To synthesize hydrocarbon via sunlight, CO2, and water is commonly seen in the nature, especially amongst plant kingdom, but remains a challenging and inviting issue in science amidst growing interest in pursuing new and clean energy. Recently, a research team led by Prof. XIONG Jieyu from the University of Science and Technology of China (USTC) reports a broadband plasmon-induced CO2 reduction reaction, which achieves a CH4 production rate of 0.55mmol g-1 h-1 with 100% selectivity to hydrocarbon products. The work is published in Nature Communications.
Artificial photosynthesis seems to usher in a promising energy future bypassing the exhaustion of coal and oil resources. The method has been studied for many years and gets stuck in the low utilization efficiency of low-energy photons, especially near-infrared photons. A mass of semiconductors and metal nanocatalysts have been studied to solve the problem. Among them, plasmonic metal nanoparticles have proved their capacity in absorbing low-energy photons but fail in energy coupling into the reactant molecules.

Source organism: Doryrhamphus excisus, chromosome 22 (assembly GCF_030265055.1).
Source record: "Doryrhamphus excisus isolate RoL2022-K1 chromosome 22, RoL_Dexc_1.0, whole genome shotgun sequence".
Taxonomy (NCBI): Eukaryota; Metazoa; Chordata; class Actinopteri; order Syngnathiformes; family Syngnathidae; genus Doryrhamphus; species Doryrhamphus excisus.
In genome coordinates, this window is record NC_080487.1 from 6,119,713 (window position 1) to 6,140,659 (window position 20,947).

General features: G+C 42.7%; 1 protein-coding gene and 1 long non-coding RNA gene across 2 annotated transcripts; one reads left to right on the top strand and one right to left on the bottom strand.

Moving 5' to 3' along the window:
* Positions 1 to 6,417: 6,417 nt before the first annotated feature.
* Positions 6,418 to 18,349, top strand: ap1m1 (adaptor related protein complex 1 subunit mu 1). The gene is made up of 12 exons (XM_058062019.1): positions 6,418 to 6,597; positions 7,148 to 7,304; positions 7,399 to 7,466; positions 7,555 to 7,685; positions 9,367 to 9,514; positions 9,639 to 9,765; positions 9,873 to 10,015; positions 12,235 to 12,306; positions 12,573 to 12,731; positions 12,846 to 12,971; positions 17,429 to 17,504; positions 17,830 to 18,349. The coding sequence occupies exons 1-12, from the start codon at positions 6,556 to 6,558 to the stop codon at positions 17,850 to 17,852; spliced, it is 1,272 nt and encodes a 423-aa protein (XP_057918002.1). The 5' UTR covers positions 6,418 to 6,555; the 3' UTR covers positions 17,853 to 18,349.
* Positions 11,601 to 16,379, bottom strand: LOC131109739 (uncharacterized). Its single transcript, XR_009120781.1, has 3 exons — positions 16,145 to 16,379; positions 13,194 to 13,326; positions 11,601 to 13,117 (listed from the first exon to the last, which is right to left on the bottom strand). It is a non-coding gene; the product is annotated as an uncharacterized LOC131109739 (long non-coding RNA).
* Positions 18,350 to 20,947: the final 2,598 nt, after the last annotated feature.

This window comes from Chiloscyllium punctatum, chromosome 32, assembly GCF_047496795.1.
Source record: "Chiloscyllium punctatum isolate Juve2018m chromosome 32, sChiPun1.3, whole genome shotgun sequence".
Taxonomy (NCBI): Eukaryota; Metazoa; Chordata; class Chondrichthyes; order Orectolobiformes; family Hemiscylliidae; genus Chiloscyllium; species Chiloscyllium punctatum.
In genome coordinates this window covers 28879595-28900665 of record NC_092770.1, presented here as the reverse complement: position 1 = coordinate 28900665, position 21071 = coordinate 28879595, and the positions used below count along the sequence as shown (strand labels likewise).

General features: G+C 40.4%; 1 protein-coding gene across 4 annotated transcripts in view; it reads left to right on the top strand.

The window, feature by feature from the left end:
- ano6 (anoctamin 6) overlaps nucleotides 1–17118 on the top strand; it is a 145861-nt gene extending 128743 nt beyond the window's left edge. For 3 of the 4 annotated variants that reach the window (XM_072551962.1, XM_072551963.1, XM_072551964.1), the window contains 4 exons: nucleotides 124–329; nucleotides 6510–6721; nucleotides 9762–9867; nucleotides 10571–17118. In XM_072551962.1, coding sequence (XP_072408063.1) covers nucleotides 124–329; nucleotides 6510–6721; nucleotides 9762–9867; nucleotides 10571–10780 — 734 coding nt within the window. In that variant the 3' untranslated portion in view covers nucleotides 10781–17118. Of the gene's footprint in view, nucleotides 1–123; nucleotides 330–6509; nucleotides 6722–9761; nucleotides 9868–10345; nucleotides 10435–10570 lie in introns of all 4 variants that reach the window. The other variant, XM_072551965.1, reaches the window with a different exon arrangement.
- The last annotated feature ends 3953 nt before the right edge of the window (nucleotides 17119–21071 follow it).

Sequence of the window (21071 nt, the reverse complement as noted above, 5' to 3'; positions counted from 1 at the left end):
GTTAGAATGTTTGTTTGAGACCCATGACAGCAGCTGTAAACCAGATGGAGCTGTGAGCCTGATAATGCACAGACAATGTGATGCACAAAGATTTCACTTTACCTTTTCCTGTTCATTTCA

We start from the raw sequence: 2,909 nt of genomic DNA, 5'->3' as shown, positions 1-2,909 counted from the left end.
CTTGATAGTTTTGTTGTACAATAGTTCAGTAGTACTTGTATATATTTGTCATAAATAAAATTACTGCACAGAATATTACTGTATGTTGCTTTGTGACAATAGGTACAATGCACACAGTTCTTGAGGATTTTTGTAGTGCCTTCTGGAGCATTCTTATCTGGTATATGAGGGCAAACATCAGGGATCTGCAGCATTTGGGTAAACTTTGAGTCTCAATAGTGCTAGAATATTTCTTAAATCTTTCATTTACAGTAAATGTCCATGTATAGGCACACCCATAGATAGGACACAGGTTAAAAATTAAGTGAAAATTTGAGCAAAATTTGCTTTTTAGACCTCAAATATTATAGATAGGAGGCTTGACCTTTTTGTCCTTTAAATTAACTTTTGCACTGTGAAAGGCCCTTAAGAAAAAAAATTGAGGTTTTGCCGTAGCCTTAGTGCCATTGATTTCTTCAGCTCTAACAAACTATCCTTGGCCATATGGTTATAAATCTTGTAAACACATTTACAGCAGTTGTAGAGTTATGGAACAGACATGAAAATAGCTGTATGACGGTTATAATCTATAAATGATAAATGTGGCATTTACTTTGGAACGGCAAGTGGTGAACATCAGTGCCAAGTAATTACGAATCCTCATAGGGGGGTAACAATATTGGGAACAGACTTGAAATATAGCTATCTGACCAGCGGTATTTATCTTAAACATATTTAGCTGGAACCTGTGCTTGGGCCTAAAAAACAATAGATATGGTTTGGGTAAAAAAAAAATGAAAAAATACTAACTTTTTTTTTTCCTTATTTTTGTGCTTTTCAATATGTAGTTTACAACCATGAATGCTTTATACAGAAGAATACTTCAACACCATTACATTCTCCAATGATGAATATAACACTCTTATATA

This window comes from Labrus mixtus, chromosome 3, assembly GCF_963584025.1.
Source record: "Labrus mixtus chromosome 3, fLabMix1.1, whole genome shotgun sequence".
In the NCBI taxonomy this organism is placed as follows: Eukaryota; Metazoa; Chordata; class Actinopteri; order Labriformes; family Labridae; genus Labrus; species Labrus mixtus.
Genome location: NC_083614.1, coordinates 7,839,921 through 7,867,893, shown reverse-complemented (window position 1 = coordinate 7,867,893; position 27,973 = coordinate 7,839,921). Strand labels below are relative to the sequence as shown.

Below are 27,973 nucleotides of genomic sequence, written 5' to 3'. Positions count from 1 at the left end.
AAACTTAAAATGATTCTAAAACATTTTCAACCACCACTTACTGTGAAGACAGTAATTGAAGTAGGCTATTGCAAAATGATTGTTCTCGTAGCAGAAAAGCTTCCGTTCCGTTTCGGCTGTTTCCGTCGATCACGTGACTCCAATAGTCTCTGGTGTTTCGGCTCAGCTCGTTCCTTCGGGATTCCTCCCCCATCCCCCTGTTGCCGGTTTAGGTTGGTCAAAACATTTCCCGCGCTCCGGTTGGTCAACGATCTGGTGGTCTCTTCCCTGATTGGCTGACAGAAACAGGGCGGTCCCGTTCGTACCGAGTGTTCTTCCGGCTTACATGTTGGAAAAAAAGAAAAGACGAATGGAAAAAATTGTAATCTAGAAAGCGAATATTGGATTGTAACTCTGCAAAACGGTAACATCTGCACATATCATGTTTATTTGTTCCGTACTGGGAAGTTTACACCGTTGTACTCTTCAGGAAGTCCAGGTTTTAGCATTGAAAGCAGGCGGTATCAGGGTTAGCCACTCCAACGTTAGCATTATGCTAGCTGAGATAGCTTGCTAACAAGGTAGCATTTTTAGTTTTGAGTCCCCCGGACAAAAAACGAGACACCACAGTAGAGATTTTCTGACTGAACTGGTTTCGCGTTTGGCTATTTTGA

Plasmon-induced CO2 reduction reaction (Image by Prof.XIONG Jieyu’s team)
Researchers in Prof. XIONG Jieyu’s team focused on solar-to-chemical energy conversion and optimized the system by employing versatile co-catalysts to establish an effective bridge for transferring hot carriers from plasmonic materials into reactant molecules. They found that the localized electric field could lead to the emergence of a new isolated state above the Fermi energy and the differentiation of electron transfer within different molecular orbitals, thus enabling such a unique artificial photosynthesis process. Through their method, they have eventually achieved an extraordinary CH4 production rate of 0.55 mmol g-1 h-1 via a gas-solid biphase system, which successfully hits a record high.
The work breaks the long-standing block and proves the viability of low-energy photon utilization and utilization efficiency improvement of the solar spectrum. Also, it provides a riveting picture of the potential of plasmon-induced catalysis toward achieving broadband artificial photosynthesis and makes artificial photosynthesis move further towards techno-economic applications.
(Written by CHEN Hang, edited by SHU Yukang, USTC News Center)